OTTAWA, March 28 /CNW Telbec/ - Today, the Children's Aid Society of
Ottawa (CASO) hosted an Inuit, Métis and First Nations Forum Information and
Resource Event.This event was a celebration of the growing partnership between
CASO and the Aboriginal-Inuit community-based service providers of Ottawa.
Launched with traditional opening ceremonies by Inuit, Métis and First
Nations elders, there were also traditional food, Aboriginal arts and crafts
and kiosks for the seven Aboriginal-Inuit community service partner agencies.
In addition, an "Information and Referral Tool", which outlines all of the
services available for Inuit, Métis and First Nations peoples were made
available to staff. The seven partner agencies are those offering front line
community-based services to families: Minwaashin Lodge/Aboriginal Women's
Support Centre and Oshki Kizis Lodge, Odawa Friendship Centre, Tungasuvvingat
Inuit, Wabano Centre for Aboriginal Health, Makonsag Head Start, Ottawa Inuit
Children's Centre, and Tewegan.
The intergenerational impacts of child protection policy in Canada have
been devastating for Inuit, Métis and First Nation families. In collaboration
with Aboriginal-Inuit community-based service providers and community leaders,
the CASO has taken the first steps on a path toward reconciliation in
Aboriginal child welfare.
"This is a very important and groundbreaking event," says Karen
Baker-Anderson, Executive Director of the Ottawa Inuit Children's Centre.
"It's a path towards reconciliation."
The partnership between CASO and the Aboriginal-Inuit community-based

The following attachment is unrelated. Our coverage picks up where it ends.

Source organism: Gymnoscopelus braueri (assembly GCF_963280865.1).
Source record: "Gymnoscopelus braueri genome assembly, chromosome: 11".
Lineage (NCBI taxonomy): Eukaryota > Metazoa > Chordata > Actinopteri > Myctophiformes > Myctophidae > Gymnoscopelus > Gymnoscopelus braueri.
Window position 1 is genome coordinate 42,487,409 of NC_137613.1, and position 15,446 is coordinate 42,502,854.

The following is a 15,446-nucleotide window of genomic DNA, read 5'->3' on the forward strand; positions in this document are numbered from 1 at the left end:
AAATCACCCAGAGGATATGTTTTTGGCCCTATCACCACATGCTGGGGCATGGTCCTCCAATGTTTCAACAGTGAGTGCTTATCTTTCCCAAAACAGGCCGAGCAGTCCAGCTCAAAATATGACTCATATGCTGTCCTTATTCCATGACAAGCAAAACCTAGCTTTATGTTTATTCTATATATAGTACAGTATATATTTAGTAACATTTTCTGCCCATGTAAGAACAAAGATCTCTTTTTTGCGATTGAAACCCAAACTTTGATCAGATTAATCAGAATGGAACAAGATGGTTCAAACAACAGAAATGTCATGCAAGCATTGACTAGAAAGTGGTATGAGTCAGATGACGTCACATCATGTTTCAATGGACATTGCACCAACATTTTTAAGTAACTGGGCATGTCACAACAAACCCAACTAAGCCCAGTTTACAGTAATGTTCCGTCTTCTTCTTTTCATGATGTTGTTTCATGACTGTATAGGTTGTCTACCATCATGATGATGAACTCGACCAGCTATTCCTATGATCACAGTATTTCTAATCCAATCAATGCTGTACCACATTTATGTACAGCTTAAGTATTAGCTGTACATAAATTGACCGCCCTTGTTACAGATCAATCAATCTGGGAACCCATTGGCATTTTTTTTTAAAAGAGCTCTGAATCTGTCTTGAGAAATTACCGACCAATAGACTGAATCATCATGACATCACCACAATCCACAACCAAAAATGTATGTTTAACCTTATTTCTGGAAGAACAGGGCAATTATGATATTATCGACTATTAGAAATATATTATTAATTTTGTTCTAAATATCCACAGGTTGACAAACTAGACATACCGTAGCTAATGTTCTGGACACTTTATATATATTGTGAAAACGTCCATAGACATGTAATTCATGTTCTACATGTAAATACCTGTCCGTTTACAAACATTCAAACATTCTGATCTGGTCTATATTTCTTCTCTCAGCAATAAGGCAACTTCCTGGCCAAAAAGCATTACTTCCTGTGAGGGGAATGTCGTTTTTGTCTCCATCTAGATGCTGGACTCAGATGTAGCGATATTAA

service agencies began in January 2007, when over 50 Aboriginal-Inuit front
line service providers attended a consultation hosted by CASO. The purpose of
the day was to give these service providers an opportunity to speak about
their concerns and challenges in their interface with Child Welfare. This
process significantly strengthened agency-to-agency relationships.
On February 17, 2007 Aboriginal-Inuit community-based service providers
partnered with CASO to hold a community consultation for over 100 Inuit, Métis
and First Nations community members in receipt of services from both sectors.
This was an opportunity for CASO to hear the perspective of community members
and identify how they could address their needs.
Aboriginal children are disproportionately represented on Child Welfare
caseloads. According to a recent National report released by the Assembly of
First Nations (February 12, 2007), one in ten Aboriginal children is in foster
care compared to one in two hundred non-Aboriginal children.
Many of the Inuit, Métis and First Nation clients served by Aboriginal
community-based service providers in our region also have files with the
Children's Aid Society of Ottawa; one member of the Liaison Group noted at a
recent meeting that twelve children out of forty-two (28.5%) on their caseload
have active files with the CASO. The total caseloads of all seven
Aboriginal-Inuit community-based service providers in Ottawa represents
approximately 5,000 clients, the majority of whom will benefit from this
proposed project either directly as children and parents as well as indirectly
as members of extended families.
/NOTE TO PHOTO EDITORS: A photo accompanying this release is available on
the CNW Photo Network and archived at http://photos.newswire.ca.
Additional archived images are also available on the CNW Photo Archive
website at http://photos.newswire.ca. Images are free to accredited
members of the media/
For further information:
For further information: France Clost, Communications, The Children's
Aid Society of Ottawa, (613) 747-7800 ext. 2033